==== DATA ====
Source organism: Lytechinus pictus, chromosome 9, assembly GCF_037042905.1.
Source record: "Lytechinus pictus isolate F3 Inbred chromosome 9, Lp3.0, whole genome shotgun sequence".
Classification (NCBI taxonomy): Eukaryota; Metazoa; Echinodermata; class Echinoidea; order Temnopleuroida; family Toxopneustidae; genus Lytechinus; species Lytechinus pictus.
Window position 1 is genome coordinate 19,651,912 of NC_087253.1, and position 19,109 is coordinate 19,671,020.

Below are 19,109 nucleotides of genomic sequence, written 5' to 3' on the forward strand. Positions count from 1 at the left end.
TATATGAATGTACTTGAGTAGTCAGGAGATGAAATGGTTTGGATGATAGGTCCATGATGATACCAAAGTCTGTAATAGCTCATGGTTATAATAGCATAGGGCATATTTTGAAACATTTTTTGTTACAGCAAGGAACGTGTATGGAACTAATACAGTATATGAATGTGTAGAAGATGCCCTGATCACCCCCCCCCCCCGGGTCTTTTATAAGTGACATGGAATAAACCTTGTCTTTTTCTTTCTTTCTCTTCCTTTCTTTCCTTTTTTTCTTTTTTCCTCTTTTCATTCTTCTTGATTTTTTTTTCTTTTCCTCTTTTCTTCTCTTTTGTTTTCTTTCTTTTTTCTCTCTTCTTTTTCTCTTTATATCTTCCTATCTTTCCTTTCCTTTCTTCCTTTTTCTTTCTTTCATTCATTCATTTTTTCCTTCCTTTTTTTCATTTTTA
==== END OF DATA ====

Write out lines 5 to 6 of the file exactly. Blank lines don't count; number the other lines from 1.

Below are 19,109 nucleotides of genomic sequence, written 5' to 3' on the forward strand. Positions count from 1 at the left end.
TATATGAATGTACTTGAGTAGTCAGGAGATGAAATGGTTTGGATGATAGGTCCATGATGATACCAAAGTCTGTAATAGCTCATGGTTATAATAGCATAGGGCATATTTTGAAACATTTTTTGTTACAGCAAGGAACGTGTATGGAACTAATACAGTATATGAATGTGTAGAAGATGCCCTGATCACCCCCCCCCCCCGGGTCTTTTATAAGTGACATGGAATAAACCTTGTCTTTTTCTTTCTTTCTCTTCCTTTCTTTCCTTTTTTTCTTTTTTCCTCTTTTCATTCTTCTTGATTTTTTTTTCTTTTCCTCTTTTCTTCTCTTTTGTTTTCTTTCTTTTTTCTCTCTTCTTTTTCTCTTTATATCTTCCTATCTTTCCTTTCCTTTCTTCCTTTTTCTTTCTTTCATTCATTCATTTTTTCCTTCCTTTTTTTCATTTTTA